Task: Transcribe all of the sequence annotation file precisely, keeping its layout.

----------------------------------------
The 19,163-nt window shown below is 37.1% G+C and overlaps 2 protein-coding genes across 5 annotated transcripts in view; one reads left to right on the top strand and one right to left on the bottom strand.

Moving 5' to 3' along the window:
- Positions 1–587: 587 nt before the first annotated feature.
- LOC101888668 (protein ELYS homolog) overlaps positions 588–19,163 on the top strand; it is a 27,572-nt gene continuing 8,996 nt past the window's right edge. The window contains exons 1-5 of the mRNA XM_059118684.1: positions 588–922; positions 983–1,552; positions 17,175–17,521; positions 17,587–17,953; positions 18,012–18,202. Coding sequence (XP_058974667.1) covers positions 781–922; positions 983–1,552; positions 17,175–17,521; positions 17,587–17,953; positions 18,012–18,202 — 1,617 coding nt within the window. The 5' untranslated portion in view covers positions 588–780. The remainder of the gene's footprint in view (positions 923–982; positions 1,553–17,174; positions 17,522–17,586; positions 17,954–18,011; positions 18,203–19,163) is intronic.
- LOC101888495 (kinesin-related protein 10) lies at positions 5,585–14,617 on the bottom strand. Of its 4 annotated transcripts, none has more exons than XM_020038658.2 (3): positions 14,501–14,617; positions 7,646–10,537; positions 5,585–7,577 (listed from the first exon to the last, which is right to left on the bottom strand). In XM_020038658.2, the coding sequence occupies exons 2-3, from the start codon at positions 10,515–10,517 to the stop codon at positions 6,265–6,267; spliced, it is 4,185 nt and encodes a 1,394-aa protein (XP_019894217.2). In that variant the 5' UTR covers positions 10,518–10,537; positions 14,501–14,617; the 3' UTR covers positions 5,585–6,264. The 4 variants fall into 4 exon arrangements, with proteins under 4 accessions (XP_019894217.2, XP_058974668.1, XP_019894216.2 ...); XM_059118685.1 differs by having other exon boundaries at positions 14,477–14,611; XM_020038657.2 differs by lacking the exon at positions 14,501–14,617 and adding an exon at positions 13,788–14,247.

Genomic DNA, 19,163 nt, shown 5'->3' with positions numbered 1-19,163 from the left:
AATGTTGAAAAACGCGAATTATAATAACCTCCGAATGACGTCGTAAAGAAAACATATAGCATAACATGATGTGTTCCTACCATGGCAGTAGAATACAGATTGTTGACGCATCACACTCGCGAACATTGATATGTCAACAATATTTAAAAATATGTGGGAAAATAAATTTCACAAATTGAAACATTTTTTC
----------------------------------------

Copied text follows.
The 19,163-nt window shown below is 37.1% G+C and overlaps 2 protein-coding genes across 5 annotated transcripts in view; one reads left to right on the top strand and one right to left on the bottom strand.

Moving 5' to 3' along the window:
- Positions 1–587: 587 nt before the first annotated feature.
- LOC101888668 (protein ELYS homolog) overlaps positions 588–19,163 on the top strand; it is a 27,572-nt gene continuing 8,996 nt past the window's right edge. The window contains exons 1-5 of the mRNA XM_059118684.1: positions 588–922; positions 983–1,552; positions 17,175–17,521; positions 17,587–17,953; positions 18,012–18,202. Coding sequence (XP_058974667.1) covers positions 781–922; positions 983–1,552; positions 17,175–17,521; positions 17,587–17,953; positions 18,012–18,202 — 1,617 coding nt within the window. The 5' untranslated portion in view covers positions 588–780. The remainder of the gene's footprint in view (positions 923–982; positions 1,553–17,174; positions 17,522–17,586; positions 17,954–18,011; positions 18,203–19,163) is intronic.
- LOC101888495 (kinesin-related protein 10) lies at positions 5,585–14,617 on the bottom strand. Of its 4 annotated transcripts, none has more exons than XM_020038658.2 (3): positions 14,501–14,617; positions 7,646–10,537; positions 5,585–7,577 (listed from the first exon to the last, which is right to left on the bottom strand). In XM_020038658.2, the coding sequence occupies exons 2-3, from the start codon at positions 10,515–10,517 to the stop codon at positions 6,265–6,267; spliced, it is 4,185 nt and encodes a 1,394-aa protein (XP_019894217.2). In that variant the 5' UTR covers positions 10,518–10,537; positions 14,501–14,617; the 3' UTR covers positions 5,585–6,264. The 4 variants fall into 4 exon arrangements, with proteins under 4 accessions (XP_019894217.2, XP_058974668.1, XP_019894216.2 ...); XM_059118685.1 differs by having other exon boundaries at positions 14,477–14,611; XM_020038657.2 differs by lacking the exon at positions 14,501–14,617 and adding an exon at positions 13,788–14,247.

Genomic DNA, 19,163 nt, shown 5'->3' with positions numbered 1-19,163 from the left:
AATGTTGAAAAACGCGAATTATAATAACCTCCGAATGACGTCGTAAAGAAAACATATAGCATAACATGATGTGTTCCTACCATGGCAGTAGAATACAGATTGTTGACGCATCACACTCGCGAACATTGATATGTCAACAATATTTAAAAATATGTGGGAAAATAAATTTCACAAATTGAAACATTTTTTC